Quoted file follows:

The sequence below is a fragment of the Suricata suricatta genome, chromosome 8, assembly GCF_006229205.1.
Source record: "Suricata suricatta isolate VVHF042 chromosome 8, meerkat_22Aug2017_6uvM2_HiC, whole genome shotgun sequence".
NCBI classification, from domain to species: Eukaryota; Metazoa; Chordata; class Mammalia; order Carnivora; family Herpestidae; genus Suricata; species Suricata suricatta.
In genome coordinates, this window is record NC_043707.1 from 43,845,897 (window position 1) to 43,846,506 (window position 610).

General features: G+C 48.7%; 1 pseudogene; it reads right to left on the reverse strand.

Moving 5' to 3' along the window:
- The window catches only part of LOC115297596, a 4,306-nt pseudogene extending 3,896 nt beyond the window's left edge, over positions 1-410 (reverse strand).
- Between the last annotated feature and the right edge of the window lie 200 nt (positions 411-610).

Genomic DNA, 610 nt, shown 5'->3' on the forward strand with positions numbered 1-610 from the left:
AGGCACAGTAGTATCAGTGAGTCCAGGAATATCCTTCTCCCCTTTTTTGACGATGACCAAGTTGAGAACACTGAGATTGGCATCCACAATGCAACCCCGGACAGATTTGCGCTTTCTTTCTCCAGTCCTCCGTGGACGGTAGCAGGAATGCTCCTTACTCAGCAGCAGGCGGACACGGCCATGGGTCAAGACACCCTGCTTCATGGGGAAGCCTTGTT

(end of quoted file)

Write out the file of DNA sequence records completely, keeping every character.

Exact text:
The sequence below is a fragment of the Suricata suricatta genome, chromosome 8, assembly GCF_006229205.1.
Source record: "Suricata suricatta isolate VVHF042 chromosome 8, meerkat_22Aug2017_6uvM2_HiC, whole genome shotgun sequence".
NCBI classification, from domain to species: Eukaryota; Metazoa; Chordata; class Mammalia; order Carnivora; family Herpestidae; genus Suricata; species Suricata suricatta.
In genome coordinates, this window is record NC_043707.1 from 43,845,897 (window position 1) to 43,846,506 (window position 610).

General features: G+C 48.7%; 1 pseudogene; it reads right to left on the reverse strand.

Moving 5' to 3' along the window:
- The window catches only part of LOC115297596, a 4,306-nt pseudogene extending 3,896 nt beyond the window's left edge, over positions 1-410 (reverse strand).
- Between the last annotated feature and the right edge of the window lie 200 nt (positions 411-610).

Genomic DNA, 610 nt, shown 5'->3' on the forward strand with positions numbered 1-610 from the left:
AGGCACAGTAGTATCAGTGAGTCCAGGAATATCCTTCTCCCCTTTTTTGACGATGACCAAGTTGAGAACACTGAGATTGGCATCCACAATGCAACCCCGGACAGATTTGCGCTTTCTTTCTCCAGTCCTCCGTGGACGGTAGCAGGAATGCTCCTTACTCAGCAGCAGGCGGACACGGCCATGGGTCAAGACACCCTGCTTCATGGGGAAGCCTTGTT